Earlier, the United Arab Emirates and Saudi Arabia rejected US requests to raise oil production in an effort to lower prices and help Europe reduce its dependence on Russian energy.

The two Gulf states appear to have since sought to quietly backtrack on their refusal.

In late April, France’s TotalEnergies chartered a tanker to load Abu Dhabi crude in early May for Europe, the first such shipment in two years.

Saudi Arabia has quietly used its regional pricing mechanisms to redirect from Asia to Europe Arab “medium,” the Saudi crude that is the closest substitute for the main Russian export blend, Urals, for which European refineries are configured.

Mr. Erdogan linked his NATO objection to alleged Finnish and Swedish support for the Kurdish Workers Party (PKK), which has been designated a terrorist organisation by Turkey, the United States, and the EU.

The PKK has waged a decades-long insurgency in southeast Turkey in support of Kurds’ national, ethnic, and cultural rights. Kurds account for up to 20 per cent of the country’s 84 million population.

Turkey has recently pounded PKK positions in northern Iraq in a military operation named Operation Claw Lock

Turkey is at odds with the United States over American support for Syrian Kurds in the fight against the Islamic State. Turkey asserts that America’s Syrian Kurdish allies are aligned with the PKK.

Turkish Foreign Minister Mevlut Cavusoglu warned that Turkey opposes a US decision this week to exempt from sanctions against Syria regions controlled by the Kurdish-led Syrian Democratic Forces (SDF).

“This is a selective and discriminatory move,” Mr. Cavusoglu said, noting that the exemption did not include Kurdish areas of Syria controlled by Turkey and its Syrian proxies.

Referring to the NATO membership applications, Mr. Erdogan charged that “Scandinavian countries are like some kind of guest house for terrorist organisations. They’re even in parliament.”

Mr. Erdogan’s objections relate primarily to Sweden, with Finland risking becoming collateral damage.

Sweden is home to a significant Kurdish community and hosts Europe’s top Kurdish soccer team that empathises with the PKK and Turkish Kurdish aspirations. In addition, six Swedish members of parliament are ethnic Kurds.

Turkey scholar Howard Eissenstat suggested that Turkey’s NATO objection may be a turning point. “Much of Turkey’s strategic flexibility has come from the fact that its priorities are seen as peripheral issues for its most important Western allies. Finnish and Swedish entry into NATO, in the current context, absolutely not peripheral,” Mr. Eissenstat tweeted.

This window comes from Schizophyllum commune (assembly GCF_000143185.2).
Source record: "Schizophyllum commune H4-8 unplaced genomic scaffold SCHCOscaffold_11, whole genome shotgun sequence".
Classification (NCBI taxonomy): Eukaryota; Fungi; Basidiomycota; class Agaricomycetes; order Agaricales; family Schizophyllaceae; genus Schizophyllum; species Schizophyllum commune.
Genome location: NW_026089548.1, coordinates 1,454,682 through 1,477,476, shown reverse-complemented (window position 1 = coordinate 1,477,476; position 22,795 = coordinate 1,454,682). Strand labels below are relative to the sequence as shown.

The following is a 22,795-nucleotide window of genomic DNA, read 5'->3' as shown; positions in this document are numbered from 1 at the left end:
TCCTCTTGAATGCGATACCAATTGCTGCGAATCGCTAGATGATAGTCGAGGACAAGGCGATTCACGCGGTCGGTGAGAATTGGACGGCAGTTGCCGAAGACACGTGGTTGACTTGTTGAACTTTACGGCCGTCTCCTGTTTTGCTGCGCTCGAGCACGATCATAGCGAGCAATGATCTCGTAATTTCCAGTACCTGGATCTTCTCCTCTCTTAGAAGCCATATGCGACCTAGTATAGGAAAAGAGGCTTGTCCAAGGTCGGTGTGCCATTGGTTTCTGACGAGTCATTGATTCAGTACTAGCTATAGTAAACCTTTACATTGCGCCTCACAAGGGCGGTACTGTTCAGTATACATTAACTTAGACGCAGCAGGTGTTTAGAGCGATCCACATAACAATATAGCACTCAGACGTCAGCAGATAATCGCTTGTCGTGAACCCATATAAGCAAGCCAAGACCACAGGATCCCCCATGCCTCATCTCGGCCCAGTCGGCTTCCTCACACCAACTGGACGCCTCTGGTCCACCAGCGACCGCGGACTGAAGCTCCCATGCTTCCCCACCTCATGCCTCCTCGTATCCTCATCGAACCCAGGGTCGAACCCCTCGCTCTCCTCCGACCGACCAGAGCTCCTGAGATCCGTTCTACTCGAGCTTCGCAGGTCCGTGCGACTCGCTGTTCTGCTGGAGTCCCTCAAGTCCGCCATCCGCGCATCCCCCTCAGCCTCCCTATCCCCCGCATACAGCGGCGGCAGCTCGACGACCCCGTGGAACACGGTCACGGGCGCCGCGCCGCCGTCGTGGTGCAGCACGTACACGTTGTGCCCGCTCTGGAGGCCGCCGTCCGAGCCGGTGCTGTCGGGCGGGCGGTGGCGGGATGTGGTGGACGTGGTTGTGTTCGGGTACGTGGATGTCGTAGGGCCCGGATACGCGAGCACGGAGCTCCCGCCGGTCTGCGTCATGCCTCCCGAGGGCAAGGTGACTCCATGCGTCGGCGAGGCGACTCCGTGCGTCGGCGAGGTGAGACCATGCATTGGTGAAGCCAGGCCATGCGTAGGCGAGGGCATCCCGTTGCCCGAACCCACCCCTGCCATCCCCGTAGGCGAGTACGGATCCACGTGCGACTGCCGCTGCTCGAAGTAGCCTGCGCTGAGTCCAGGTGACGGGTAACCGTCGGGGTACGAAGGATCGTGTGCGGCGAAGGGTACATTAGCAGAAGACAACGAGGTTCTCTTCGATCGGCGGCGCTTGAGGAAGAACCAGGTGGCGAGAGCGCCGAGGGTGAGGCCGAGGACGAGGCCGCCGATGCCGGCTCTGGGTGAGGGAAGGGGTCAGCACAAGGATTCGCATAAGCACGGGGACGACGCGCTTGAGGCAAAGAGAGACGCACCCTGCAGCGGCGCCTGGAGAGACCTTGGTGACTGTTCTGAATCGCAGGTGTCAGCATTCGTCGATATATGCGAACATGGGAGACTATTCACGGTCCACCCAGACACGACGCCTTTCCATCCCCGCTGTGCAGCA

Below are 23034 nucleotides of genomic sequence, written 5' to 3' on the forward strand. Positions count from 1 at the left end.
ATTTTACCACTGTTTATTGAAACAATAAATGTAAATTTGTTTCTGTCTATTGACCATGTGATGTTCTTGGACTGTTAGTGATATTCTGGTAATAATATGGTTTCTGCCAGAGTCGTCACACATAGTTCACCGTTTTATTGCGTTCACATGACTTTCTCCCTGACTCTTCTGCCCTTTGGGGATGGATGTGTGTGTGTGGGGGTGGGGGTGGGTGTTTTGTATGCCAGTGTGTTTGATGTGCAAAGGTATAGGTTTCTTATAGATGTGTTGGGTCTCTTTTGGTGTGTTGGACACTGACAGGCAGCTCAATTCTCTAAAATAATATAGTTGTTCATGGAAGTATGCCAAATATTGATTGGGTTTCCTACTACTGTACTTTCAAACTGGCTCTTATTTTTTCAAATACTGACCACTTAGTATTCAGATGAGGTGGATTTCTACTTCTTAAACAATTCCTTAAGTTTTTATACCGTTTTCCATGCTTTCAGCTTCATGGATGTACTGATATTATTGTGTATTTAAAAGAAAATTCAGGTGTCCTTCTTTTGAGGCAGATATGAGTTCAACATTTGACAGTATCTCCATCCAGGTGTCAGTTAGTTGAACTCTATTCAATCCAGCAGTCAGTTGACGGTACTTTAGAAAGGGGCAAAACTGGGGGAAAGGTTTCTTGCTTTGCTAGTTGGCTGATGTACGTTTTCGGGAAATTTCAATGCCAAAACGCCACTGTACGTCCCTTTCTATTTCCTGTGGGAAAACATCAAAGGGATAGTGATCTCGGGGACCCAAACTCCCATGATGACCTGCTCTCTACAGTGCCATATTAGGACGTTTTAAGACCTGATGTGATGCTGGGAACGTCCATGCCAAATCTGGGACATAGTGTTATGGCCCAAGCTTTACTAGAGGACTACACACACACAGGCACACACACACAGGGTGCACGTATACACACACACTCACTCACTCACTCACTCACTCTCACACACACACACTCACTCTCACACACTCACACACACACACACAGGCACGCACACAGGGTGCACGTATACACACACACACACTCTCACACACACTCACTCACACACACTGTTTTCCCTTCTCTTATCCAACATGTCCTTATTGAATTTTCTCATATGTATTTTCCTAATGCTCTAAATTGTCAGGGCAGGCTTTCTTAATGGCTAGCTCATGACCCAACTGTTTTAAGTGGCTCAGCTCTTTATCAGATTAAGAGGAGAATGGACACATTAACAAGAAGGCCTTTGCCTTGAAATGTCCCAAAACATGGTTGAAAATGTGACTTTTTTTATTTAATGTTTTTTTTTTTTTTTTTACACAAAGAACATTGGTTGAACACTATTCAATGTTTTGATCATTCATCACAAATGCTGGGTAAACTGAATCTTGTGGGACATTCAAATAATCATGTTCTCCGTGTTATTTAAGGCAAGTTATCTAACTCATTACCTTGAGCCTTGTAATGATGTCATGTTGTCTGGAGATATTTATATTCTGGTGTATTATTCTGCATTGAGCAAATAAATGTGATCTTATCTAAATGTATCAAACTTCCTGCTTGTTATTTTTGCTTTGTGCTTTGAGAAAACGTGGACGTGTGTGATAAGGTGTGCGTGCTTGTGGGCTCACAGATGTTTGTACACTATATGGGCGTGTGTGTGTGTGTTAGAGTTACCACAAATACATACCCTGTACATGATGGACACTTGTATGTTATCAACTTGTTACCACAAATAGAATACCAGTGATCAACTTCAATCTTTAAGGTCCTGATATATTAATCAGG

The Turkish objection demonstrates the Middle East’s potential to derail US and European policy in other parts of the world.

Middle Eastern states walk a fine line when using their potential to disrupt to achieve political goals of their own. The cautious backtracking on Ukraine-related oil supplies demonstrates the limits and/or risks of Middle Eastern brinkmanship.

So does the fact that Ukraine has moved NATO’s center of gravity to northern Europe and away from its southern flank, which Turkey anchors.

Moreover, Turkey risks endangering significant improvements in its long-strained relations with the United States.

Turkish mediation in the Ukraine crisis and military support for Ukraine prompted US President Joe Biden to move ahead with plans to upgrade Turkey’s fleet of F-16 fighter planes and discuss selling it newer, advanced  F-16 models even though Turkey has neither condemned Russia nor imposed sanctions.

Some analysts suggest Turkey may use its objection to regain access to the United States’ F-35 fighter jet program. The US cancelled in 2019 a sale of the jet to Turkey after the NATO member acquired Russia’s S-400 anti-missile defence system.

Mr. Erdogan has “done this kind of tactic before. He will use it as leverage to get a good deal for Turkey,” said retired US Navy Admiral James Foggo, dean of the Center for Maritime Strategy.

A top aide to Mr. Erdogan, Ibrahim Kalin, appeared to confirm Mr. Foggo’s analysis.

“We are not closing the door. But we are basically raising this issue as a matter of national security for Turkey,” Mr. Kalin said, referring to the Turkish leader’s NATO remarks. “Of course, we want to have a discussion, a negotiation with Swedish counterparts.”

Spelling out Turkish demands, Mr. Kalin went on to say that “what needs to be done is clear: they have to stop allowing PKK outlets, activities, organisations, individuals and other types of presence to…exist in those countries.”

Mr. Erdogan’s brinkmanship may have its limits, but it illustrates that one ignores the Middle East at one’s peril.

However, engaging Middle Eastern autocrats does not necessarily mean ignoring their rampant violations of human rights and repression of freedoms.

For the United States and Europe, the trick will be developing a policy that balances accommodating autocrats’, at times, disruptive demands, often aimed at ensuring regime survival, with the need to remain loyal to democratic values amid a struggle over whose values will underwrite a 21st-century world order.

However, that would require a degree of creative policymaking and diplomacy that seems to be a rare commodity.